October 2020
Volume 20, Issue 11
Open Access
Vision Sciences Society Annual Meeting Abstract  |   October 2020
Neural representation of the visual environment along the continuum from objects to scenes
Author Affiliations
  • Jeongho Park
    Harvard University
  • Emilie Josephs
    Harvard University
  • Talia Konkle
    Harvard University
Journal of Vision October 2020, Vol.20, 423. doi:https://doi.org/10.1167/jov.20.11.423
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      Jeongho Park, Emilie Josephs, Talia Konkle; Neural representation of the visual environment along the continuum from objects to scenes. Journal of Vision 2020;20(11):423. doi: https://doi.org/10.1167/jov.20.11.423.

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      © ARVO (1962-2015); The Authors (2016-present)

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Abstract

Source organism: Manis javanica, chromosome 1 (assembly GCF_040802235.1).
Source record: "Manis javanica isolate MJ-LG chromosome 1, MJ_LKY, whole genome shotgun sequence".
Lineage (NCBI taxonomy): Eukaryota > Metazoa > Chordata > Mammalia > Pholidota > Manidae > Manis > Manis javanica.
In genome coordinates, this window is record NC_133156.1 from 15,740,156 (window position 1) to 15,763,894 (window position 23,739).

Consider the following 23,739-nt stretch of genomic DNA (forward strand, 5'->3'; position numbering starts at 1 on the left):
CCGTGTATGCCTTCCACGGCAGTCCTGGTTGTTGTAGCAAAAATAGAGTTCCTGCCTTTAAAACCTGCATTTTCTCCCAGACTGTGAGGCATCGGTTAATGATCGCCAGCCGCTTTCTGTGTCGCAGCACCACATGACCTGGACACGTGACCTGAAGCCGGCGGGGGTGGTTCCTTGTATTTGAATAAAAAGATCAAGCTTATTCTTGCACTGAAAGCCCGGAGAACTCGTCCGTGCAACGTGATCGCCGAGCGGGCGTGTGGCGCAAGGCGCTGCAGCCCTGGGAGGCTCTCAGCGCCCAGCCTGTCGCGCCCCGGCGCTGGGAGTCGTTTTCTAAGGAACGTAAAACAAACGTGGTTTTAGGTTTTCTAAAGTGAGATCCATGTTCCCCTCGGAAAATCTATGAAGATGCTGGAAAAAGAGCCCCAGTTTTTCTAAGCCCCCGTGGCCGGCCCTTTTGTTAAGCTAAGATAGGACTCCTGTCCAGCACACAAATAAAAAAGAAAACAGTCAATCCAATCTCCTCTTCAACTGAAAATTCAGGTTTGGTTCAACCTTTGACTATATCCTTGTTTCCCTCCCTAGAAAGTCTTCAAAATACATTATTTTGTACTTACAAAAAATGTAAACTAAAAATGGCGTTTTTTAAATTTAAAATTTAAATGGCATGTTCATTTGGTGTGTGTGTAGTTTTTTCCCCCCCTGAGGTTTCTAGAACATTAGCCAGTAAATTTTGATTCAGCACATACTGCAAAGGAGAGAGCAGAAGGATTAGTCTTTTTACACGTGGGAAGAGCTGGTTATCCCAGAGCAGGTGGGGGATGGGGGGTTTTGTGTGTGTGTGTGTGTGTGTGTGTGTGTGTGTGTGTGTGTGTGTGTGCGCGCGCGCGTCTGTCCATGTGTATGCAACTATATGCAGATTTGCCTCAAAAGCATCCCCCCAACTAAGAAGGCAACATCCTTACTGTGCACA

The visual system has distinctive networks supporting scene processing and object processing. However, in typical experience we perceive a continuum of views between these extremes. How do visual brain responses change as a function of the depicted scale of the space in view? To investigate this question, we created 20 indoor environments (e.g. kitchen, library) using virtual-reality software. All environments had the same physical dimensions, with an extended surface along the back wall (e.g. countertop, desk) containing both central and surrounding objects. For each environment, a series of 15 snapshots were rendered to smoothly sample between a close-up view of the central object on this surface, and far-scale view of the full environment, using logarithmically spaced steps. Brain responses were measured to each position along the continuum using functional magnetic resonance imaging in 12 participants. Within independently-localized scene and object regions, we found evidence for parametric responses: activation smoothly changed as a function of the spatial scale of the depicted view. In a whole-brain analysis, we found mixed evidence for a smoothly mapped continuum across the cortex—some participants showed intermediate regions with preferences to intermediate spatial scales, while others did not. Interestingly, this was in contrast to our localizer runs, where photographs of intermediate-scale spaces consistently activated some regions more than both object and full-scale scene views; however these regions were equally activated by all locations along the object-scene continuum in rendered images. The most consistent finding is that all participants showed extensive cortical territory along the ventral visual stream with either a monotonic increase or decrease in activation when the depicted scale of space is parametrically varied from objects to scenes. More work is needed to understand the individual differences in the mapping of this continuum onto the cortex.

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